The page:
Olivia Pope Agrees

Olivia Pope Agrees

Every once in a while, we get a call to handle a person or company in crisis. We say “handle” because what they are really looking for us to do is “spin” a story to the press or their customer base that doesn’t make them look as bad or the situation as bad as it really is. You know, like Olivia Pope – the star of Scandal.

The truth is the truth and we know there are sometimes two sides to every story. We realize that some things are open to interpretation, but are interpretations truths? There are a lot of people that would say that it is. When dealing with the press/customers/the public, usually there is one truth that is truer than the other – that’s the truth we are talking about.

If you or your company find yourself in a “PR Crisis” and are considering calling a ‘spin master’ or a PR agency to craft a different version of the truth, I would caution you not to. It is important to get in front of the story and come up with a practical “communication plan” that will help you and your organization weather any storm.

It is best to have a plan in place before you need it – but in the event you don’t…

  • Assess risks
  • Produce a Communications plan
  • Define roles and responsibilities
  • Appoint a crisis management team – internally
  • Test, Review and Practice

 

Manage issues before they become a “crisis” by addressing the problems quickly and directly. People always remember what they hear first and last.

First, it is important to prepare a simple and truthful statement. This should address what happened, when it happened and include an update on the issue. Second, draft a note to your clients/customers informing them of the situation and what steps you are taking to fix it.

If you do not communicate immediately to the public and to your client base, you lose the opportunity to control what follows. Your first press release (or statement) on the matter should include the who, what, when, where and why of the situation. Give FACTS that have been gathered by reliable sources and that have been fact checked. It is important to be able to react as quickly as possible, because failure to do so only fuels the rumor mill. Rather than trying to spin the truth, it is incredibly vital that you maintain honesty, be as informative as possible and sympathetic to anyone affected by the crisis.

We had a client in the early 90’s that had a less than honest CEO (no, we didn’t know this at the time) who was being watched by the FBI and other law enforcement agencies for fraud, embezzlement, and other assorted “non-legal” activities. When the proverbial S*** hit the fan and he was hauled away in handcuffs and flooded the evening news loops and major NYC newspapers. His second in command and the rest of his executive team were in crisis mode – and we were right alongside them helping them through each step of the process.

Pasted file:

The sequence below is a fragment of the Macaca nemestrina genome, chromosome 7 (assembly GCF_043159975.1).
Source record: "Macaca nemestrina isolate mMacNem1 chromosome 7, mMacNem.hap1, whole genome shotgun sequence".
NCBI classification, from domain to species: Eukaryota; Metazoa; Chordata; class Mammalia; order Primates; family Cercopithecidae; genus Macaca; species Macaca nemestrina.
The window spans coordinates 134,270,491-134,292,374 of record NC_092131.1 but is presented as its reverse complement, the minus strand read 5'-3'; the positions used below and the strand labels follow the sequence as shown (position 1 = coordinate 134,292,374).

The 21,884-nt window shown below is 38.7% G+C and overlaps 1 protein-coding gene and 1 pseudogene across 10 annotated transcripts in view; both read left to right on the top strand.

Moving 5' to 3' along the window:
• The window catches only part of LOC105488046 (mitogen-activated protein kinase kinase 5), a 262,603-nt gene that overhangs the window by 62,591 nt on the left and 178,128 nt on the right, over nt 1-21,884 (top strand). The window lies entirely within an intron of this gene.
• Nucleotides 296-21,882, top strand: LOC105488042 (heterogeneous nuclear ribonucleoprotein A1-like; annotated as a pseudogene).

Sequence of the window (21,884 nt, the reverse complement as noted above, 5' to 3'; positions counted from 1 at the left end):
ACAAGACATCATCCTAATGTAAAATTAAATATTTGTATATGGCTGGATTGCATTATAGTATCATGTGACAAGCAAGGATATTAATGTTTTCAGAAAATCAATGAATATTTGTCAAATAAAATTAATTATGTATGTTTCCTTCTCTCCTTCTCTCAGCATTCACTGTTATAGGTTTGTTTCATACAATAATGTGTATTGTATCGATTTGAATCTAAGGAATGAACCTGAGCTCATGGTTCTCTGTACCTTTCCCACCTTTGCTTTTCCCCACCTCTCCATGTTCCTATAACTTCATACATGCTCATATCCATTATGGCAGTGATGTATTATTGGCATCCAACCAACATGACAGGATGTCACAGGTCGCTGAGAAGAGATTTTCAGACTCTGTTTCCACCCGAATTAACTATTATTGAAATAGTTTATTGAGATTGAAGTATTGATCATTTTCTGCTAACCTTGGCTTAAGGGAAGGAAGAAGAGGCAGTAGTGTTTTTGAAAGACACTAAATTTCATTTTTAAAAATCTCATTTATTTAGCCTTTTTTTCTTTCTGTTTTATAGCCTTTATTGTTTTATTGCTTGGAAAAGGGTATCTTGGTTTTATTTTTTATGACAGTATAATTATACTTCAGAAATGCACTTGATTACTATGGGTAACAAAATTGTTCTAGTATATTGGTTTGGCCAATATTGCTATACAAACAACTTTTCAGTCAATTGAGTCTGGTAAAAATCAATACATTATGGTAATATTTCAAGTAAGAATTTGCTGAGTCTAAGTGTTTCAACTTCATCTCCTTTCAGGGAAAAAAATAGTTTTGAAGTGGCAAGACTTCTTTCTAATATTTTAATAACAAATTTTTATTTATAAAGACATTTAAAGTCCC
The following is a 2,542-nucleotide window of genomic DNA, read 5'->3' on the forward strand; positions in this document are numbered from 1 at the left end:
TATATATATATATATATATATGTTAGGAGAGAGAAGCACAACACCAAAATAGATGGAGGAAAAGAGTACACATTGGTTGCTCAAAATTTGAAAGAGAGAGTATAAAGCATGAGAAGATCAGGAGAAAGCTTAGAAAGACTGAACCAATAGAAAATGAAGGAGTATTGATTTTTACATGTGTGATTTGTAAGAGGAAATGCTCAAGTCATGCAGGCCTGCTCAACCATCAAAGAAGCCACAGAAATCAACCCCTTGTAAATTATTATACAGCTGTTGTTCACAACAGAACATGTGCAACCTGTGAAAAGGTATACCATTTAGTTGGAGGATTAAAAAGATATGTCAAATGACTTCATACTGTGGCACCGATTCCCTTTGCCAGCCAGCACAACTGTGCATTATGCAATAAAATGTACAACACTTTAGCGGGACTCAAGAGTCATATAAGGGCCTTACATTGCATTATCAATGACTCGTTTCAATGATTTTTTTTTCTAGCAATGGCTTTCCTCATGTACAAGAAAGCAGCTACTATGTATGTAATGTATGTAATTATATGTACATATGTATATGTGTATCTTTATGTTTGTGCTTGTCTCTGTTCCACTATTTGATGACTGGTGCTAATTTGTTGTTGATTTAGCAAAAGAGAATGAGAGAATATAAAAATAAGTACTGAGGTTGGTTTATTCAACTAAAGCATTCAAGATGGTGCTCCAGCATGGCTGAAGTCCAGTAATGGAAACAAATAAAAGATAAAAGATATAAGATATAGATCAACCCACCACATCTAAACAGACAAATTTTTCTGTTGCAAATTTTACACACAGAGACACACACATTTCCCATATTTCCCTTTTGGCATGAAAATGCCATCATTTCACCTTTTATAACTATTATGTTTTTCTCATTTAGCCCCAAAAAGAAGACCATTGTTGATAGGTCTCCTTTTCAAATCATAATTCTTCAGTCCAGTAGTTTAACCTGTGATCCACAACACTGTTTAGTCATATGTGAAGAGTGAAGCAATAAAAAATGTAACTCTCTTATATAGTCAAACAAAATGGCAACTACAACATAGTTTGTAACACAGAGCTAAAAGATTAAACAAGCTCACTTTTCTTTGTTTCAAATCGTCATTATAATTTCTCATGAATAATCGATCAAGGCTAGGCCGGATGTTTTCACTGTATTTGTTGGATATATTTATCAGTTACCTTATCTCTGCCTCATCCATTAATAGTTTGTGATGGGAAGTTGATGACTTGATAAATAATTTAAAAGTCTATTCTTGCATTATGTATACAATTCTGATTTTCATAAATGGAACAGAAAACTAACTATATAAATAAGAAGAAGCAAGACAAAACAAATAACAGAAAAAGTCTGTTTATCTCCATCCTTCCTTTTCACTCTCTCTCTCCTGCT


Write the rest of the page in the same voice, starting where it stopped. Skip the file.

From the start, the internal team wanted to claim it was a mistake, a misunderstanding that would be cleared up as soon as possible and created all sorts of statements that they wanted us to issue – we didn’t. Why? We do not spin the truth. It took about a day to walk them through the truth telling scenario of how spinning this in a less than 100% truthful manner would be more harmful than not and in the end, they told the truth. Their leader – their trusted CEO, was a thief. Yes, there were people in the company that knew he was thief and no, they weren’t complacent. They weathered the storm and the storm died down. The business continued to thrive (even with their CEO in prison) and in the end, it all worked out.

This took a lot of work, a lot of phone calls and more than a few sleepless nights. In the end, the truth prevailed – as it always does.

A more recent (former) client was accused on social media for rigging a promotional contest. Their customer base started to state publicly that the contest was rigged, a complete and utter sham, and that they would demand justice. To our surprise, they were right – it was a sham. Did the client want to tell the truth? Nope! Did we do our best to get them to tell the truth? Yes! Did it work out in their favor? No. In a few short weeks, their online reputation was ruined – which led to more accusations – which led to negative press and ultimately ended with a protest in front of the company headquarters. Take away – people take their contests seriously! In the end the business closed.

Truth is the highest thing that man may keep – GEOFFREY CHAUCER

It is safe to say that truth will always win and sometimes you need a trusted team of professionals to help you get to that truth. This is certainly not our favorite type of communication/PR, but hey, we are good at it!

Image: ABC

1Comment
  • The Art of “I’m Sorry" | SmartMarketing Communications
    Posted at 14:46h, 14 April Reply

    […] is impossible to be a “spin doctor” these days, well unless you are Olivia Pope. Have you read our recent article about how Olivia Pope Agrees? If you have not had a chance to read it, let us sum it up for […]

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